This seems to suggest that the individual be afforded free speech without restriction. Libertarians, such as Ayn Rand, have used this interpretation to argue that ‘the only moral purpose of a government is the protection of individual rights’ (Rand 1964, 110). This is not strictly true. While Mill, in arguing for freedom of expression, did try to defend the citizen from corrupt and tyrannical government, he also sought to establish the degree to which the expression of heterodox opinion could be restrained by the majority. He formulated the “harm principle” to establish this degree. This ‘one very simple principle’ states that ‘the only purpose for which power can be rightfully exercised over any member of a civilized community, against his will, is to prevent harm to others’ (Mill 1978, 9). Australia nominally agrees with this principle, stating that ‘freedom of speech is not an excuse to harm others’ (DIBP). However, its agreement is only nominal. While the First Amendment to the United States Constitution protects freedom of speech, there is no analogous statement in the Constitution of Australia. Australians can be punished under law for expressing opinions even if they do not lead to harm. Harming the harmless is unjust. Current Australian law regarding freedom of expression punishes acts that do not violate the harm principle and therefore is unjust. To rectify this injustice, Australian law must grant citizens more liberal freedoms.
Australia is party to the International Covenant on Civil and Political Rights (ICCPR), articles 19 and 20 of which refer to free expression. Article 19(3a) permits the lawful prohibition of opinions that disrespect a reputation; 19(3b) protects ‘public health and morals’; and 20(2) restricts speech that incites hostility (distinct from violence) or discrimination. Each article is problematic. They deal not with physical harms but with immaterial or “moral” harms. The question whether immorality as such ought to be a crime, or whether the breach of common moral standards is sufficient to justify punishment, is contentious, but ought not to be. Nothing can be harmed that is not conscious. Immaterial things—reputations and morals—presumably are insensate, can experience neither pain nor deprivation, and so cannot be harmed. One cannot be immoral to a moral. Rather, disrespect, for example, is bad extrinsically, instrumentally, in its relation to sensate beings, namely humans. A person has, but is not themselves, a reputation. Any damage done to a reputation harms a person only indirectly. Therefore, moral harms are indirect harms. Morals should not be enforced for their own sakes: the above articles of the ICCPR will be justified if, and only if, the indirect harms to humans they prevent are sufficiently painful to warrant prohibition.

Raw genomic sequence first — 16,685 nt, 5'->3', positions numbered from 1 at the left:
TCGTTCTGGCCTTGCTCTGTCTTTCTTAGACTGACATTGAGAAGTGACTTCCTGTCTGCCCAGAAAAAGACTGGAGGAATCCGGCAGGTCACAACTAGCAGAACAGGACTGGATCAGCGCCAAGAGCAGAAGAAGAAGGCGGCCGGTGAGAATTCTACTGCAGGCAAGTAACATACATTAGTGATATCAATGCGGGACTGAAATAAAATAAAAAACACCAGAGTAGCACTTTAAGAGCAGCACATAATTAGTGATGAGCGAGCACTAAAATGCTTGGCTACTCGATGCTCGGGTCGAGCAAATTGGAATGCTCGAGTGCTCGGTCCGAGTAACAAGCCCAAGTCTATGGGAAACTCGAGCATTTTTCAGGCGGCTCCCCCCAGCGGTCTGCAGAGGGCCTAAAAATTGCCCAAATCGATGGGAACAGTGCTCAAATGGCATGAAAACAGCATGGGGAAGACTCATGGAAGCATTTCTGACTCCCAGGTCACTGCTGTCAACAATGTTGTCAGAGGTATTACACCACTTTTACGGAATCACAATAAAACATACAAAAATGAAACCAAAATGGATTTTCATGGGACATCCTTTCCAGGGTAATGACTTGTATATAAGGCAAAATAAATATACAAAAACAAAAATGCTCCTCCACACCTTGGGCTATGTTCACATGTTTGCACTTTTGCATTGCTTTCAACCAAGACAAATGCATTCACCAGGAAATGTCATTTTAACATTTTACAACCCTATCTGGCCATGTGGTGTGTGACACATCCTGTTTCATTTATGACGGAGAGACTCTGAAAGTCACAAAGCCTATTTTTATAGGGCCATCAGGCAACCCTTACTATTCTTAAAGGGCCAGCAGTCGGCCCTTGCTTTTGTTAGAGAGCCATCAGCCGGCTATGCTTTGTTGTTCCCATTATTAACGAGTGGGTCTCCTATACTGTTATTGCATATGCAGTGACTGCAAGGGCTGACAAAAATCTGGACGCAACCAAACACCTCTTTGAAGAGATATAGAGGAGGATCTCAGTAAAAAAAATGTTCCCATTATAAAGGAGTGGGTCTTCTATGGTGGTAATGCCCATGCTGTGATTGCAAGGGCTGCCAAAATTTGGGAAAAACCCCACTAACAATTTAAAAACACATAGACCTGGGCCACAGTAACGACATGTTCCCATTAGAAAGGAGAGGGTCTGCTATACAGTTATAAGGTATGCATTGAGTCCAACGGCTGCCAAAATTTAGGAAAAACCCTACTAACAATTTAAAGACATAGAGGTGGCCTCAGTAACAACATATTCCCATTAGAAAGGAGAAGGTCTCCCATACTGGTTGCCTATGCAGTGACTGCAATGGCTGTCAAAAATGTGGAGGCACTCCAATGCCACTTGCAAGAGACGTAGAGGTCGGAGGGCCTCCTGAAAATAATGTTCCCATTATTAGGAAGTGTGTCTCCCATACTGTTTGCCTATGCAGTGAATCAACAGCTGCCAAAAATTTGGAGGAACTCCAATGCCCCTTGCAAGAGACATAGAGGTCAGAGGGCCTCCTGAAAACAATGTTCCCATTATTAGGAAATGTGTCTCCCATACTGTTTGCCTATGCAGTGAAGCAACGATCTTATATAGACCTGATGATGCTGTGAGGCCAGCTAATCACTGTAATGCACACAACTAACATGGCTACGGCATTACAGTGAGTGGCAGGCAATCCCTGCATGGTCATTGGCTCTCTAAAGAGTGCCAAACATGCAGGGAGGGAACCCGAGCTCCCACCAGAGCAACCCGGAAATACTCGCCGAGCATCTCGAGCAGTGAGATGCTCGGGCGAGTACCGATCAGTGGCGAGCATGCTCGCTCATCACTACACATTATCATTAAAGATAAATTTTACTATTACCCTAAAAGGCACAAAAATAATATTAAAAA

‘An action indirectly affects others […] if it affects them simply because they dislike it, or find it repugnant or immoral’ (Ten 1980, 14). Clearly the dislike of a thing, or a crude emotional reaction to it, is not sufficient reason to have it made illegal. Whether immorality is anything more than emotional preference is not relevant here; what is needed is a definition of “sufficient warrant”. If sufficiency means that the majority of a polity is harmed, irrespective of the type or intensity of the harm, then previous arguments about the dangers of majority tyranny may be reviewed. Mill calls the logic of the majority the logic of the persecutors, and dismisses, as Rand did, the claim that ‘we may persecute others because we are right, and they must not persecute us because they are wrong’ (1978, 142). The breach of common moral standards cannot justify punishment. Article 19(3b) of the International Covenant on Civil and Political Rights is void.
If there is no one public morality, then there are many, one for each individual. This makes individual rights, and the toleration of minority opinion (minority rights), more needful. Many liberals try to protect minority rights against majority tyranny by making appeals to toleration; both minority rights and toleration are believed to be pillars of a multicultural society such as Australia (Matsumoto 2008, 2-4). Protecting one minority, such as an immigrant group, against another minority, such as racist ideologues, often results in the latter’s freedom of speech being restricted. Concerning the expression of racist sentiment, if the majority is intolerant of the views of the racist minority it will forcefully repress their right to freedom of expression. But this is illiberal. A tolerant society tolerates disagreeable opinions and behaviours. It is also sub-optimal. Both groups—the immigrants and the anti-immigration ideologues—can retain their full freedoms if liberal autonomy is expanded (though ultimately restrained by the harm principle).
Liberal democracies are riven by inner ideological conflict. This can be partially resolved by giving more power to the individual and minorities or to the democratic majority. If democratic power is increased, it can lead to majority tyranny, which is bad for both moral and practical reasons. Expanding individual liberty prevents majority tyranny and permits better preservation and respect of human rights than is currently enabled under Australian law. The best way to resolve the liberal democratic conflict, and to make Australia a fairer country, is to expand individual liberty.